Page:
Experts noted that Kim, 33, rose to chairman far quicker than his forebears. “He’s an arrogant and calculating dictator, but he’s consolidated power faster than his grandfather did,” Brookings Institution expert Katharine Moon told The Washington Post.
Meanwhile, in his speech before the congress, Kim said he would continue researching nuclear weapons but also pursue more economic development and “normalizing” relations with “once hostile” nations.
Is it possible Kim will use his absolute power to change North Korea’s stance toward South Korea and the US? Kim wasn’t clear, but he’s young enough that he has time to try.
The Syrian government announced a third extension of a ceasefire in Aleppo on Monday that would last for another 48 hours, the New York Times reported.
The US and Russian governments have been cooperating to keep the ceasefire alive, though plenty of violations have occurred. The two powers also agreed to a nationwide truce, though it wasn’t clear whether every part of the country was immediately heeding that agreement yet.
The Islamic State and the Al-Qaeda-linked Nusra Front aren’t included in the ceasefire agreement. They are still fighting in Aleppo, where 300 civilians have died in recent days.
Past ceasefires haven't prevented fighting. Government air raids hit rebel-held areas in Aleppo, activists said. Rebels bombarded a government-held neighborhood, killing a child, state media and another observer group said.
But, in the same period, the Nusra Front killed 13 members of Iran's elite Revolutionary Guards and took the town of Khan Touman, just south of Aleppo, as the rebels and government occupied each other.
Even as one Syria agrees on peace, another Syria descends further into darkness.
Brazil: No More Impeachment?
The acting speaker of Brazil's lower house of Congress, Waldir Maranhão, got his job last week when the South American country’s Supreme Court suspended his predecessor on allegations of obstructing justice and intimidating legislators.
Imagine the hornets’ nest Maranhão kicked when he announced Monday that he wanted to annul the lower house’s impeachment vote last month against Brazilian President Dilma Rousseff?
That vote triggered a process that’s now playing out. The Senate, for example, will vote on Wednesday to determine whether Rousseff should face an impeachment trial or not.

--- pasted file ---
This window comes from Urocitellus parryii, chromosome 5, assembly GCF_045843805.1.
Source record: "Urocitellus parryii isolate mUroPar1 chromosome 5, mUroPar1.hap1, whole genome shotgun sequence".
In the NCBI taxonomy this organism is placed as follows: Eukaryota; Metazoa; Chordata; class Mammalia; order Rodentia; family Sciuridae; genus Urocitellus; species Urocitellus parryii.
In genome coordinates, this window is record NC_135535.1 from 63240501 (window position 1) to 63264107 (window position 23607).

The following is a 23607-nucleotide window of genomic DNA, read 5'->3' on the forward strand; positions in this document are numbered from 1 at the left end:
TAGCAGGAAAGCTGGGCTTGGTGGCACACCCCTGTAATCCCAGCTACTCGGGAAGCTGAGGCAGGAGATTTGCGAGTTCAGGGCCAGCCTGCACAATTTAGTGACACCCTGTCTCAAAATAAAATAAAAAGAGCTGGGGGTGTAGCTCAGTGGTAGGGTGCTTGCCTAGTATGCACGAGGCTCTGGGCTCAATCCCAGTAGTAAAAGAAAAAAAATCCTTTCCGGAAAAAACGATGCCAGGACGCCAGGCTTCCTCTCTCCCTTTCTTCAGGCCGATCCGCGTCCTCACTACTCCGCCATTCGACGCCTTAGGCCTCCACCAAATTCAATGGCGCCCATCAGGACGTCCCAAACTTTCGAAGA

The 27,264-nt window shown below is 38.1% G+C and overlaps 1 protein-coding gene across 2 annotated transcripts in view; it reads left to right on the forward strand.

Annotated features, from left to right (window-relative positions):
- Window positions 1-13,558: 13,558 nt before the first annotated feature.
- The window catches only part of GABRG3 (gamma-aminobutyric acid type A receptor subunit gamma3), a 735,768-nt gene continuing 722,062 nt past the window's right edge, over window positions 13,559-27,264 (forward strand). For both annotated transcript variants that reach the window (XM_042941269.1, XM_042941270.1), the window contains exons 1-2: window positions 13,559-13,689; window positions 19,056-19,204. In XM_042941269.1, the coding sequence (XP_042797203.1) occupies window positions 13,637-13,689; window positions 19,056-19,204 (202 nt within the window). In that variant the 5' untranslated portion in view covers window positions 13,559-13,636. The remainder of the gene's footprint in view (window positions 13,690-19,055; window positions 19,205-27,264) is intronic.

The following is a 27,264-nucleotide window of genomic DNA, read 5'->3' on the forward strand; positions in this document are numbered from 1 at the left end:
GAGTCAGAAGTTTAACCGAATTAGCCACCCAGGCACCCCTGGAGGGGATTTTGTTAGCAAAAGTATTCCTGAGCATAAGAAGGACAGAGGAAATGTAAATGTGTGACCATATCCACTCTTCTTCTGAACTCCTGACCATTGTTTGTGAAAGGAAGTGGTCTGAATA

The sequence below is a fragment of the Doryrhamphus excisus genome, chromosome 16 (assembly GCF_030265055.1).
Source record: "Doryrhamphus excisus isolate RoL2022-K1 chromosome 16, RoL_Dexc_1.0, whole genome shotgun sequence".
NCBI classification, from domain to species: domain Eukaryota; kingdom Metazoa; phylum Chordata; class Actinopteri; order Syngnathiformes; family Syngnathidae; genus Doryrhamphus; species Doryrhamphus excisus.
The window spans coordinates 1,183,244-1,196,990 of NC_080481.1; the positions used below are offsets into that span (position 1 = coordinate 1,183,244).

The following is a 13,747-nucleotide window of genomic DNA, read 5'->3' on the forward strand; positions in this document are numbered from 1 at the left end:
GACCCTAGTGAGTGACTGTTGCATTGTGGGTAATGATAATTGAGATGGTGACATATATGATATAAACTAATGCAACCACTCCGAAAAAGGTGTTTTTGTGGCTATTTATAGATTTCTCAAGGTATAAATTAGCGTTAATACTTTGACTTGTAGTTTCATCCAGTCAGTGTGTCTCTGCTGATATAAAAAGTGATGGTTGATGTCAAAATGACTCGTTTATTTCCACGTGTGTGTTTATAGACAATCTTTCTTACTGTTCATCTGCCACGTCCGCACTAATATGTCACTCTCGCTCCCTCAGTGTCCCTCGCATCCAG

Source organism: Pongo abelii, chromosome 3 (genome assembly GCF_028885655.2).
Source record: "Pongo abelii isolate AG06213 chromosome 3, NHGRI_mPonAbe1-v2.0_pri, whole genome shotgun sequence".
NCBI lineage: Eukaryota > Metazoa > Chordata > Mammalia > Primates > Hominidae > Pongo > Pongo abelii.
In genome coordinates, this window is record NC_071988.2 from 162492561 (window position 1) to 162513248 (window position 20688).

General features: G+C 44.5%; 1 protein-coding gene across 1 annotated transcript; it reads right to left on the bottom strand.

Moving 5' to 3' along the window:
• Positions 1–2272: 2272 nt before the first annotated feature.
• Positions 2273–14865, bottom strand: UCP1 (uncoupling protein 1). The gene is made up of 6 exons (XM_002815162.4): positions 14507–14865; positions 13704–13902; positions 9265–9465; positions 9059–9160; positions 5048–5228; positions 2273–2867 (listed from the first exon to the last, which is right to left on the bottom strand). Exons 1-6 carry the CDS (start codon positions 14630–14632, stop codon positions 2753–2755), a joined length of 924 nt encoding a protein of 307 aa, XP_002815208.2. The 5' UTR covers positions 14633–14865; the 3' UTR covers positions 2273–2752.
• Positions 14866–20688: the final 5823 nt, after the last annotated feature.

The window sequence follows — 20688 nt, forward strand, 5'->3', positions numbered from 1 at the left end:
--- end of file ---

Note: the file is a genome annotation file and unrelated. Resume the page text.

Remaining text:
Rousseff allegedly broke fiscal laws by borrowing from state-owned banks to cover the government’s budget deficit and fund social welfare spending. The president has called the impeachment push a “coup” and has vowed to fight the charges.
Her side gained recently when former house speaker Eduardo Cunha was suspended for corruption allegations tied up with the infamous Operation Carwash investigation into Petrobras, the state-owned oil company.
Cunha ironically led the impeachment campaign against Rousseff.
The Rise of the Bison
The Bison is now the official mammal of the US after President Barack Obama signed the National Bison Legacy Act into law Monday.
The law doesn’t necessarily protect the bison or change any laws governing the mammal. It just acknowledged the role of the bison in American history, from the energy and materials the animals provided Native Americans to how they came to symbolize the American West after the arrival of colonizing Europeans.
From the North Dakota State University Bison to the bison on the seal of the Department of the Interior since 1912, the big furry bovines are part of American culture.
And the good news: From the brink of extinction, bison are now bouncing back in population numbers due to more interest in them — for their meat and skins. It’s nice to see the hype paying off.
Tue, 05/10/2016 – 06:02